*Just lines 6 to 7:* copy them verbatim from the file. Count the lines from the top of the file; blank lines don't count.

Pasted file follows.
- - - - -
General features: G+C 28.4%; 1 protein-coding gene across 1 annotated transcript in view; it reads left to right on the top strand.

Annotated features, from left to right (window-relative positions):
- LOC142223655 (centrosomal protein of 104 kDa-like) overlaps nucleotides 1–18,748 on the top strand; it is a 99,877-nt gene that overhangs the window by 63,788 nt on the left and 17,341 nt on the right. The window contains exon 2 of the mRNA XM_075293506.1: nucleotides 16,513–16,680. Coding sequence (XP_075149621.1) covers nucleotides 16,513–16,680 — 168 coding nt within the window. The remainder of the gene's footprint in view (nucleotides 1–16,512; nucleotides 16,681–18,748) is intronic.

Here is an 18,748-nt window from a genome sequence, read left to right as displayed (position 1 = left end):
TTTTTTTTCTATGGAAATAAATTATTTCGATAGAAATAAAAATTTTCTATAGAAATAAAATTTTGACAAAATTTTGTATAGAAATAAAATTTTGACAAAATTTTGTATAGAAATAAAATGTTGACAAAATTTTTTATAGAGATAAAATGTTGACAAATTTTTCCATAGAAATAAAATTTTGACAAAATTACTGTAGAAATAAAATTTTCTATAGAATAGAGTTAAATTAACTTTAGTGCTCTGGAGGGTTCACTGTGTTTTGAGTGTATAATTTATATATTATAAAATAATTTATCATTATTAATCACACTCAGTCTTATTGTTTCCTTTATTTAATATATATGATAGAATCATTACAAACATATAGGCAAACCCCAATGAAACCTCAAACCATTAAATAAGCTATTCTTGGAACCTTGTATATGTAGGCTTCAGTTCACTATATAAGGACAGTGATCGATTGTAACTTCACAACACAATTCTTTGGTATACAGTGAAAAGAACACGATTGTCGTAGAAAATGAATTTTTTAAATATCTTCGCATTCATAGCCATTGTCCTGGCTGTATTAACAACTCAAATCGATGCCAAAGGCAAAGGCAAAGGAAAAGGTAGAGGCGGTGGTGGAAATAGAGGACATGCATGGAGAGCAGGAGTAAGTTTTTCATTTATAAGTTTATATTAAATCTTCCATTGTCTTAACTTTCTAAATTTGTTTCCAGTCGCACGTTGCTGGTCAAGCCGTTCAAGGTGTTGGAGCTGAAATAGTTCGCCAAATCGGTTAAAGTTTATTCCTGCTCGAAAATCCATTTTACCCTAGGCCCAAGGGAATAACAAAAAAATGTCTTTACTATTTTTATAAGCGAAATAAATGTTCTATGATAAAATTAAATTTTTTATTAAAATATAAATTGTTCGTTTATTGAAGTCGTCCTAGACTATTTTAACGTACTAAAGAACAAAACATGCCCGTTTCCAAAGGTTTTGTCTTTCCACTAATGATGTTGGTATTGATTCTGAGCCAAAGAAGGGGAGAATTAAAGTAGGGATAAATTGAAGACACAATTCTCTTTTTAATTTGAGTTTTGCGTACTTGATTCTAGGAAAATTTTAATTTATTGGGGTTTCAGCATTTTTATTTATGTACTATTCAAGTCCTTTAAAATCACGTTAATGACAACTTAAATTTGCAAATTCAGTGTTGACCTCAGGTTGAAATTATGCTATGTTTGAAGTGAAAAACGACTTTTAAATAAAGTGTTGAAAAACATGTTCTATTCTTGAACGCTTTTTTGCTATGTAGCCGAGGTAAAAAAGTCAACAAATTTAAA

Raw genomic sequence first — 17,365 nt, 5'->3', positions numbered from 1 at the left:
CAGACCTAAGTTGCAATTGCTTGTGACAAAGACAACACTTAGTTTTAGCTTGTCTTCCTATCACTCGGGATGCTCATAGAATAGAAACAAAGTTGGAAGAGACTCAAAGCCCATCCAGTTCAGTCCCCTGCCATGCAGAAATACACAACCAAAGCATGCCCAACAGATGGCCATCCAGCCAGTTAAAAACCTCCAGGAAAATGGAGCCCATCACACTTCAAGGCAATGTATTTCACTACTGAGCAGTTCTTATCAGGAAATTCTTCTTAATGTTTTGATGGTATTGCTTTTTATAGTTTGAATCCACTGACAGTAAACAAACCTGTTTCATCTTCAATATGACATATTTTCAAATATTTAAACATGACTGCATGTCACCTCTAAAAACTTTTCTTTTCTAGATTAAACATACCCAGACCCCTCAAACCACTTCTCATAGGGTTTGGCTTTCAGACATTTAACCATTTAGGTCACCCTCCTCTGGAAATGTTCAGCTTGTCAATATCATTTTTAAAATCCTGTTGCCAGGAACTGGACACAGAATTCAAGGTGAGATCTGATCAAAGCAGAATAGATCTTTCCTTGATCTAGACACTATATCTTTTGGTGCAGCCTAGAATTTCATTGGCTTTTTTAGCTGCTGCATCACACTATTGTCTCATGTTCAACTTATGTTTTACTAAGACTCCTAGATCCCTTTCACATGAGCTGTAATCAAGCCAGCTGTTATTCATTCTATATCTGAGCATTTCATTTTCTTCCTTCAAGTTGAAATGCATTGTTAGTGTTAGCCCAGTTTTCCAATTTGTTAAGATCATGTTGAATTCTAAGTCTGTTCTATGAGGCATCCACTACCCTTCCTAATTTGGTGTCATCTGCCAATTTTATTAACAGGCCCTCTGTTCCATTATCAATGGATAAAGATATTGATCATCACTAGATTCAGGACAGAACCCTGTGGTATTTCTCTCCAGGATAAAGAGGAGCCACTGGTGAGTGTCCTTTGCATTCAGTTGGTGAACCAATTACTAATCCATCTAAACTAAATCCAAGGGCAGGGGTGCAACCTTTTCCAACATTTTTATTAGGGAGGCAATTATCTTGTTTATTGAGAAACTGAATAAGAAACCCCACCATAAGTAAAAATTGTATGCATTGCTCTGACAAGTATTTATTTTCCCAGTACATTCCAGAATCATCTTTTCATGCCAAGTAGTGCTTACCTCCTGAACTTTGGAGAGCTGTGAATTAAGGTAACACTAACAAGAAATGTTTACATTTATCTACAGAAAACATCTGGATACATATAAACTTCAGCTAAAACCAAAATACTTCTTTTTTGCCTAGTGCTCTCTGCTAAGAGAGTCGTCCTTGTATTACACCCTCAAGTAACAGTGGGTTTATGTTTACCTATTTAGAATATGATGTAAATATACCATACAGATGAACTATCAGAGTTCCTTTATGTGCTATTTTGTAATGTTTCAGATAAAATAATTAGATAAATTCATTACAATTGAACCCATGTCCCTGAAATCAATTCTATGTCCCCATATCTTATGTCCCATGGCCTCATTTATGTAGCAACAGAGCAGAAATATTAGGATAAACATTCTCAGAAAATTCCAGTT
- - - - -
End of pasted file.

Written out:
Raw genomic sequence first — 17,365 nt, 5'->3', positions numbered from 1 at the left:
CAGACCTAAGTTGCAATTGCTTGTGACAAAGACAACACTTAGTTTTAGCTTGTCTTCCTATCACTCGGGATGCTCATAGAATAGAAACAAAGTTGGAAGAGACTCAAAGCCCATCCAGTTCAGTCCCCTGCCATGCAGAAATACACAACCAAAGCATGCCCAACAGATGGCCATCCAGCCAGTTAAAAACCTCCAGGAAAATGGAGCCCATCACACTTCAAGGCAATGTATTTCACTACTGAGCAGTTCTTATCAGGAAATTCTTCTTAATGTTTTGATGGTATTGCTTTTTATAGTTTGAATCCACTGACAGTAAACAAACCTGTTTCATCTTCAATATGACATATTTTCAAATATTTAAACATGACTGCATGTCACCTCTAAAAACTTTTCTTTTCTAGATTAAACATACCCAGACCCCTCAAACCACTTCTCATAGGGTTTGGCTTTCAGACATTTAACCATTTAGGTCACCCTCCTCTGGAAATGTTCAGCTTGTCAATATCATTTTTAAAATCCTGTTGCCAGGAACTGGACACAGAATTCAAGGTGAGATCTGATCAAAGCAGAATAGATCTTTCCTTGATCTAGACACTATATCTTTTGGTGCAGCCTAGAATTTCATTGGCTTTTTTAGCTGCTGCATCACACTATTGTCTCATGTTCAACTTATGTTTTACTAAGACTCCTAGATCCCTTTCACATGAGCTGTAATCAAGCCAGCTGTTATTCATTCTATATCTGAGCATTTCATTTTCTTCCTTCAAGTTGAAATGCATTGTTAGTGTTAGCCCAGTTTTCCAATTTGTTAAGATCATGTTGAATTCTAAGTCTGTTCTATGAGGCATCCACTACCCTTCCTAATTTGGTGTCATCTGCCAATTTTATTAACAGGCCCTCTGTTCCATTATCAATGGATAAAGATATTGATCATCACTAGATTCAGGACAGAACCCTGTGGTATTTCTCTCCAGGATAAAGAGGAGCCACTGGTGAGTGTCCTTTGCATTCAGTTGGTGAACCAATTACTAATCCATCTAAACTAAATCCAAGGGCAGGGGTGCAACCTTTTCCAACATTTTTATTAGGGAGGCAATTATCTTGTTTATTGAGAAACTGAATAAGAAACCCCACCATAAGTAAAAATTGTATGCATTGCTCTGACAAGTATTTATTTTCCCAGTACATTCCAGAATCATCTTTTCATGCCAAGTAGTGCTTACCTCCTGAACTTTGGAGAGCTGTGAATTAAGGTAACACTAACAAGAAATGTTTACATTTATCTACAGAAAACATCTGGATACATATAAACTTCAGCTAAAACCAAAATACTTCTTTTTTGCCTAGTGCTCTCTGCTAAGAGAGTCGTCCTTGTATTACACCCTCAAGTAACAGTGGGTTTATGTTTACCTATTTAGAATATGATGTAAATATACCATACAGATGAACTATCAGAGTTCCTTTATGTGCTATTTTGTAATGTTTCAGATAAAATAATTAGATAAATTCATTACAATTGAACCCATGTCCCTGAAATCAATTCTATGTCCCCATATCTTATGTCCCATGGCCTCATTTATGTAGCAACAGAGCAGAAATATTAGGATAAACATTCTCAGAAAATTCCAGTT